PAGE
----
Inspiration from the Ancients

The great poets of the Persian nation have been a source of inspiration for many a creative soul, each of them – Rumi, Sa’adi, Hafez, Attar of Nashapour et al, possess a lyrical majesty, always with intense philosophy weaved into the simplest of words.

In his latest project Microtone, Fared Shafinury has explored the works of many of these men of letters, these titans of poetic aesthetics, indeed throughout his life as a musician, Fared has explored and been inspired by the richly brocaded poetry of Persian culture.


In Microtone, we see the inspirations have come from a broad sweep of these poets. A project that is, in part, one of literary interpretations, the brevity of Microtone as a tool to bring the words of Persia’s poetic legends to a broader audience is exceptional.

Fared’s interpretations are yet another arm of his delicate and refined creative zeal. In Microtone we see the concepts of mathematics and the universe structure each of these translations, they speak of the heavens and the earth, the subtle nuances of the day to day and the raging passion of the humble human being.

Holistic Interpretations

In Persian classical music, poetry and sound have gone hand-in-hand for centuries, from the various opulent courts of Shah’s to the humble homes of the weavers and the pottery makers. Persian poetry itself is a wondrous creation of philosophy and heartfelt emotion, the sternest of thoughts can be made accessible by the Persian language, so rich as it is.

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One such poem in Microtone is ‘Crepusculum / Twighlight’, inspired by Rumi it may possibly be, but it is not from the great man’s pen, no, the poet is unknown, lost in time, but its words are harsh on the surface, but it’s meaning offers something deep.

I have arrived, intoxicated and high. I have come to shatter all the bottles of wine and

all the chalices of this tavern, I swear to you and I, that I will crack open the skull of

that cupbearer and his minstrel, and I shall break open wide both of their minds, and

if somehow a staff should appear in my hand, I’ll command its magic to burn the cruel

pharaoh that rules this land, and if a club would fall into my grip, I will swing with brute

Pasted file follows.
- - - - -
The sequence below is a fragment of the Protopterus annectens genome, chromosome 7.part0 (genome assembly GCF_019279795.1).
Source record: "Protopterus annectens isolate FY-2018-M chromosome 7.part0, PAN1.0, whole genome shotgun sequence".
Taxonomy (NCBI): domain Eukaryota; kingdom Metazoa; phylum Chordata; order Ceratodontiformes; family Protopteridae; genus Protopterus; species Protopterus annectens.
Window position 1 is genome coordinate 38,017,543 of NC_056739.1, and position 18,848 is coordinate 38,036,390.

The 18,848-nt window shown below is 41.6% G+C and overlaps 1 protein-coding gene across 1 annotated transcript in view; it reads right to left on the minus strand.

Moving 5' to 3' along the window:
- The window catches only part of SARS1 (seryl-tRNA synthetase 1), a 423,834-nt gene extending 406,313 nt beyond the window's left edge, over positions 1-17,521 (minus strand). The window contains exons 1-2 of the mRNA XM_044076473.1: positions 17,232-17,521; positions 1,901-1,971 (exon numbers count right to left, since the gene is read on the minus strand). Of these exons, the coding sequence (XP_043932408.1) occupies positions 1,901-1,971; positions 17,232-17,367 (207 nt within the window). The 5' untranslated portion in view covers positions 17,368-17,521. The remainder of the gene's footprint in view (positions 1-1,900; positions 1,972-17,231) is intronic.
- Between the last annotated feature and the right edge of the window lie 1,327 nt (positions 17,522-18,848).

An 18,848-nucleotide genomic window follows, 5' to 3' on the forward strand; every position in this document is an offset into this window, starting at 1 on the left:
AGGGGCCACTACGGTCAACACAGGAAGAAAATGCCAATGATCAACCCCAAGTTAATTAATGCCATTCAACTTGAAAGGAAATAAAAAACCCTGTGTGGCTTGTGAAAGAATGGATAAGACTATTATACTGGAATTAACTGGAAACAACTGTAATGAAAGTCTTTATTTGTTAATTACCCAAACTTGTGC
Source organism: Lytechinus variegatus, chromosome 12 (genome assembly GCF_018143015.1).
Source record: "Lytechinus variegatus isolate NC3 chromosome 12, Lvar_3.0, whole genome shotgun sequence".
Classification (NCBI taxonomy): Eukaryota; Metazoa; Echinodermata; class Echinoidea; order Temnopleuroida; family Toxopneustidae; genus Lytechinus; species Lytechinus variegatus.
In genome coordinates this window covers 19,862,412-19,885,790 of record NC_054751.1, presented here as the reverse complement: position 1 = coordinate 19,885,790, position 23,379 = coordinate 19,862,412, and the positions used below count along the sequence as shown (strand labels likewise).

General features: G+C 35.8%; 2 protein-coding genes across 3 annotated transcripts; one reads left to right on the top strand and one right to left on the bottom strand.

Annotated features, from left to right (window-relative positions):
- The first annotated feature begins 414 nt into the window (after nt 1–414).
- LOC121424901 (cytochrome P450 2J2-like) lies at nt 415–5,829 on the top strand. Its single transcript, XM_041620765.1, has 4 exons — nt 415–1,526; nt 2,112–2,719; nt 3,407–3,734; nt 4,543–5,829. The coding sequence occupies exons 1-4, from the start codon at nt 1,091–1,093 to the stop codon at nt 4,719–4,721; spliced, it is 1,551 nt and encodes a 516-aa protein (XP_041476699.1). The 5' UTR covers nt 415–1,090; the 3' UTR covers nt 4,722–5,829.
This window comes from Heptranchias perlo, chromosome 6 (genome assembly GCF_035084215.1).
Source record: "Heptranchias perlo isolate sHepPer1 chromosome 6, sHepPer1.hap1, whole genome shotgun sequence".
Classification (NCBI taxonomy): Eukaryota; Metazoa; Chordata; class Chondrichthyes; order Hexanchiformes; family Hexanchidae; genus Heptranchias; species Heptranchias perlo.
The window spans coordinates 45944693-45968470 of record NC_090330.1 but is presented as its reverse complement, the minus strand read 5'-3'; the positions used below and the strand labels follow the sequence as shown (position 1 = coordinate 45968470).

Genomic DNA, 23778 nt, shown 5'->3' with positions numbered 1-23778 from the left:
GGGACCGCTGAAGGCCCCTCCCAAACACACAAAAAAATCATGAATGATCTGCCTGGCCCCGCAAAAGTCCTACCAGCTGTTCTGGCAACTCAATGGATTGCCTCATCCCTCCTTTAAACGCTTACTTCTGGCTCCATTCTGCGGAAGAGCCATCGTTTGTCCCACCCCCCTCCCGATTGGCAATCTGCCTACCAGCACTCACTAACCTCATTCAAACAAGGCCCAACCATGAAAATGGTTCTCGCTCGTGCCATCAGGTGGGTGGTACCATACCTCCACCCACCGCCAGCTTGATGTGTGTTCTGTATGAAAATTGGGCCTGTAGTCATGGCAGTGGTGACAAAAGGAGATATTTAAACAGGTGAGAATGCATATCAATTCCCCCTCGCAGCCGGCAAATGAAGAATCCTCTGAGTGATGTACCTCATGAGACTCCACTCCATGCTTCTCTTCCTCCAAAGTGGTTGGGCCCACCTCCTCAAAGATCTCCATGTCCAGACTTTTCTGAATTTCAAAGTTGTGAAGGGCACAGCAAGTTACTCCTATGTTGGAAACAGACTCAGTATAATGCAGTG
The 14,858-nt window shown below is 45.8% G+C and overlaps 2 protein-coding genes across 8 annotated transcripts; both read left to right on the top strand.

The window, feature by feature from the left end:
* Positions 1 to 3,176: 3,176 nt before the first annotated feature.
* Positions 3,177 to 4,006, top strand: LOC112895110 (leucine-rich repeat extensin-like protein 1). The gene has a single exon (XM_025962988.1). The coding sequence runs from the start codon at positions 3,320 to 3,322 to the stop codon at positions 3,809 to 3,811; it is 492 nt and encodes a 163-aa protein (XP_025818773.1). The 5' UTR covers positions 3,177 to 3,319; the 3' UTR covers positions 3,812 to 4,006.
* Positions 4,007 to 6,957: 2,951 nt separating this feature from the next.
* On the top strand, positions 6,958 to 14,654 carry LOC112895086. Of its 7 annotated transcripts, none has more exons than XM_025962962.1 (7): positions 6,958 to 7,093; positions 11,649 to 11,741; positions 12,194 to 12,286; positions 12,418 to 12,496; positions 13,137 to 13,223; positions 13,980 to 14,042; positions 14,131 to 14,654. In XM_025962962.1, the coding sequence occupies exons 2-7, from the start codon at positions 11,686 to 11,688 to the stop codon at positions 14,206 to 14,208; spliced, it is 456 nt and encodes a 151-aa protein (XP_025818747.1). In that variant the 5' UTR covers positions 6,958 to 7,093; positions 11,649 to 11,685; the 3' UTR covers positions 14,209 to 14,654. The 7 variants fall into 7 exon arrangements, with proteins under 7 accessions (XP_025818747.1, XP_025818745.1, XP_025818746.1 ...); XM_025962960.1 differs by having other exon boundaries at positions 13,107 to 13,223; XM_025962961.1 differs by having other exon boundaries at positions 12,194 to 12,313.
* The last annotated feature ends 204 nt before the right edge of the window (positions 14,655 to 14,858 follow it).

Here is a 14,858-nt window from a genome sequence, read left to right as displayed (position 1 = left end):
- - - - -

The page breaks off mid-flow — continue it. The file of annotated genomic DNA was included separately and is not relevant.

force to destroy all these false idols, quickly and violently to the very end. I have come

the most drunk that I have ever been today and I advise all to get out of my way. I shall

burn down the church. I shall burn down the mosque. I shall burn down the temple.

I shall burn down the shrine. I shall pull out the good king’s sword and cut off the evil

king’s head, and if even the stars above choose to wink at me with bad intent, I will bite

off the ears of their night sky. If anyone here attempts to taunt me the least bit, now in

my most drunken state, I shall punch in all the teeth of all the smirking planets and stars

from above and below. Mark my words, for I am that strong willed bird of immense

flight, that soars from it’s nest to the highest sky. I shall break and crack the wings of

those vultures circling above our heads. I have flown up so high that I have travelled

through the seven dimensions with one flap of my wings, and if I strike the earth with

my feet, I shall break open myself into infinite circles, as I twist and turn like a snake

coiling onto itself. Oh Shams, you may tell me to slow down, but I surely can not. Your

love has pushed me over that final edge. I will break, shatter, tear, and burn down this entire existence.

Fared’s holistic interpretation has brought forward unflinching rawness, a glaring, unapologetic display of emotion. In ‘Crepusculum’ we have reached the days end, a time when either fire rises from the belly or the body slips into a dream like state. In this interpretation, it is the fierce raws of a man bursting with frantic spiritual abandon.

Penned by Ben Mirza

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